A Pre-Thanksgiving Feast of Podcasts and Memes
In today's Tiny Rabbit Holes: a brand stinkin' new Interstate, a Large Adult Panther, and elementary school journalists who are better than all of us. Plus, podcasts!
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Tiny Rabbit Holes For Your Tiny Ear Holes
If you’re looking for something to listen to, and if you don’t mind listening to me blather on, may I recommend today’s episode of Tying It Together with Tim Boyum. It’s a really great show put on by the political team from Spectrum News 1 in Raleigh, and, for some reason, they wanted to talk to me about all things North Carolina. If you’ve got some time on your Thanksgiving drive today or tomorrow, give it a listen:
We also talked about Away Message, the podcast I made while I was Our State. I really enjoyed creating every episode, but if there’s one that gets overlooked, it’s this one from the first season. Someone recommended that I got to Knotts Island, which is a curious bit of land up in the northeastern corner of North Carolina. I wasn’t sure if it was really a remote place, so I just went around talking to as many people as I could, and what I ended up with was a quirky little portrait of an isolated little island:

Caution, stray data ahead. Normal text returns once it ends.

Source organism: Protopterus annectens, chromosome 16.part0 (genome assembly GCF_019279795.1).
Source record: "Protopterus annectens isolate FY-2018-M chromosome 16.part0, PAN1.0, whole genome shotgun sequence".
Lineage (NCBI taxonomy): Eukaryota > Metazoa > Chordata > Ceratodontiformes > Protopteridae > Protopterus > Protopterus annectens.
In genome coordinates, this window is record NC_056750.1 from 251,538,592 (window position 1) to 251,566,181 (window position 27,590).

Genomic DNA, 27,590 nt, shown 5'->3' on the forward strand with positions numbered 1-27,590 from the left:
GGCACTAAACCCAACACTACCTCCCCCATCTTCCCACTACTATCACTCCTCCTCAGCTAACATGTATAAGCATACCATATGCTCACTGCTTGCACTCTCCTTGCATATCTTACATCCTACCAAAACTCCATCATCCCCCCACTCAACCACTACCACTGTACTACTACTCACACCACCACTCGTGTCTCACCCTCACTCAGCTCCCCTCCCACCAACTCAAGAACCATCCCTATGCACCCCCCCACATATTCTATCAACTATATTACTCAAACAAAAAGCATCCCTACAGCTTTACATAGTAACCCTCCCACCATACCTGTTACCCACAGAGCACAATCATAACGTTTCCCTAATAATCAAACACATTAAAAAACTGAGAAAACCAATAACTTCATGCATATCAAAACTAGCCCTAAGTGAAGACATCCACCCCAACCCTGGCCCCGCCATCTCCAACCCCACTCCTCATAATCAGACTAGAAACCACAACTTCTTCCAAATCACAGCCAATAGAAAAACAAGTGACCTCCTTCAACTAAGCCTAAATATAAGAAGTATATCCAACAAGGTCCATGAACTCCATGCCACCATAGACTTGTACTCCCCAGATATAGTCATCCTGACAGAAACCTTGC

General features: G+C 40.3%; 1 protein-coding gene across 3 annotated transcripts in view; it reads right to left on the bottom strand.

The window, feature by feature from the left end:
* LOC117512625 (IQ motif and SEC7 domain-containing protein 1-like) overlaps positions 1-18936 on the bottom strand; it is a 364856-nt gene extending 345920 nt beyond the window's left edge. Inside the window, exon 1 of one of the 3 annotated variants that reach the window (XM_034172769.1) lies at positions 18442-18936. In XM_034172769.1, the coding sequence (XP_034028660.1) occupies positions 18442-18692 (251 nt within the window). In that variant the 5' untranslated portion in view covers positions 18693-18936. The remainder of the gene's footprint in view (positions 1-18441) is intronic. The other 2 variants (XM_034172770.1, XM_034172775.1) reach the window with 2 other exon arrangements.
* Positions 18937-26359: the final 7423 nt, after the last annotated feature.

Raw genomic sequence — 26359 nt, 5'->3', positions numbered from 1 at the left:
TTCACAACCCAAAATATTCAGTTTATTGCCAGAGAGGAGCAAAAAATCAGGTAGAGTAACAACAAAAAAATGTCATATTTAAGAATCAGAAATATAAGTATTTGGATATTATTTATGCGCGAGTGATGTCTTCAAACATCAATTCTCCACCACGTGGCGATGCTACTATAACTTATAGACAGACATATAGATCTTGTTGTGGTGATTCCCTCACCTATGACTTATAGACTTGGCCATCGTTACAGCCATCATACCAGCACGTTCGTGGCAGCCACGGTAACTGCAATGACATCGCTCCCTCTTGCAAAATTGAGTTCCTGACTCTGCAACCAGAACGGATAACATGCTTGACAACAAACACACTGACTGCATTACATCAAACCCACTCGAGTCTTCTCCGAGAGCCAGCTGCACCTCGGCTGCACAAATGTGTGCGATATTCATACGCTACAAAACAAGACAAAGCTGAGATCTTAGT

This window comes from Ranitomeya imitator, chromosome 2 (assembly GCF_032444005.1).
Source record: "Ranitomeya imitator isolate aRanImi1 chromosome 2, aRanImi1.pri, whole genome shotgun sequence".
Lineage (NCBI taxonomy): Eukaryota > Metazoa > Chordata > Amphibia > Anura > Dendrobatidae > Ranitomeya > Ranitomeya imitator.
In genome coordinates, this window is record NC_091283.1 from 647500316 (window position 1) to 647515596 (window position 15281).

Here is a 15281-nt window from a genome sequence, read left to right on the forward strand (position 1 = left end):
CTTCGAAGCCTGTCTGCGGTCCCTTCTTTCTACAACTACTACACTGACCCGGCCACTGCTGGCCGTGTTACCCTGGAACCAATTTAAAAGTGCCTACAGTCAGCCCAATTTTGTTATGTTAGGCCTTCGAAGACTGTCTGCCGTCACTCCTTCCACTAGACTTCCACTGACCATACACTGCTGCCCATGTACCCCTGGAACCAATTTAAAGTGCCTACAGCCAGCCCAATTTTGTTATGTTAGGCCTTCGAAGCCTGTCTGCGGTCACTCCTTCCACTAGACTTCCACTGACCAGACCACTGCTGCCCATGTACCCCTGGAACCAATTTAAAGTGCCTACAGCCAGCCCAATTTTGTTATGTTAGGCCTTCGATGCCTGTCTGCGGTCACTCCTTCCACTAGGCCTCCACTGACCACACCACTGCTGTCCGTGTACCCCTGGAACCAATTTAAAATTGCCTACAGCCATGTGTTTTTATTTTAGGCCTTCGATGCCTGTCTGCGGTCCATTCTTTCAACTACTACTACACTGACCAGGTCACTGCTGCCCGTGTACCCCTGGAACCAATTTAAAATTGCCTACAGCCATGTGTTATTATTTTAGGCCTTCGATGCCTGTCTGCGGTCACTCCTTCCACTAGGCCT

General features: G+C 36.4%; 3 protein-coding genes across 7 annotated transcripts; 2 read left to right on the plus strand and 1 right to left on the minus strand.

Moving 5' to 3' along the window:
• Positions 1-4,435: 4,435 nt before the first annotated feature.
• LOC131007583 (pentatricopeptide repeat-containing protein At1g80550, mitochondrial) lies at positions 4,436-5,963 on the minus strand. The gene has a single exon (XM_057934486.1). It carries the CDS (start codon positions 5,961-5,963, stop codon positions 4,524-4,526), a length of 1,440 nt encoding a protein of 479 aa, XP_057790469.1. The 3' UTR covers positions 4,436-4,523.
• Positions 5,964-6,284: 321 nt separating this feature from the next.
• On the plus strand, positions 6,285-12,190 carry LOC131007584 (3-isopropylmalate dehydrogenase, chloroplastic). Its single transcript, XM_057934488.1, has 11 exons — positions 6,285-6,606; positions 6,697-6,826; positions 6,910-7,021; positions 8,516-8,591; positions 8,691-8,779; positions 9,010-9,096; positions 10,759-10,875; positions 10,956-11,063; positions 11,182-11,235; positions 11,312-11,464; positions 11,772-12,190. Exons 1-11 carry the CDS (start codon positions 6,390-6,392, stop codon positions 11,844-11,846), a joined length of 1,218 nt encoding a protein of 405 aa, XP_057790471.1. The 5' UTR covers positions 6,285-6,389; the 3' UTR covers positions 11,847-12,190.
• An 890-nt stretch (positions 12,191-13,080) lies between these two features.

Also, may I make a blanket recommendation here? People ask me quite a bit about other North Carolina-related podcasts they should be listening to, and my answer is pretty much: Anything WFAE has been putting out. SouthBound by my bud Tommy Tomlinson is always insightful about the South. Amplifier was a wonderful show about local music. FAQ City is a great way to learn about random Charlotte facts, and Sarah Delia is responsible for She Says, The List and Still Here, all of which hit you right in the gut. All were helped along, in some way, by Joni Deutsch, whose last day at WFAE was on Friday. She also led the Charlotte Podcast Festival and is just a lovely person to talk to about all things audio. I can’t wait to see what she does next.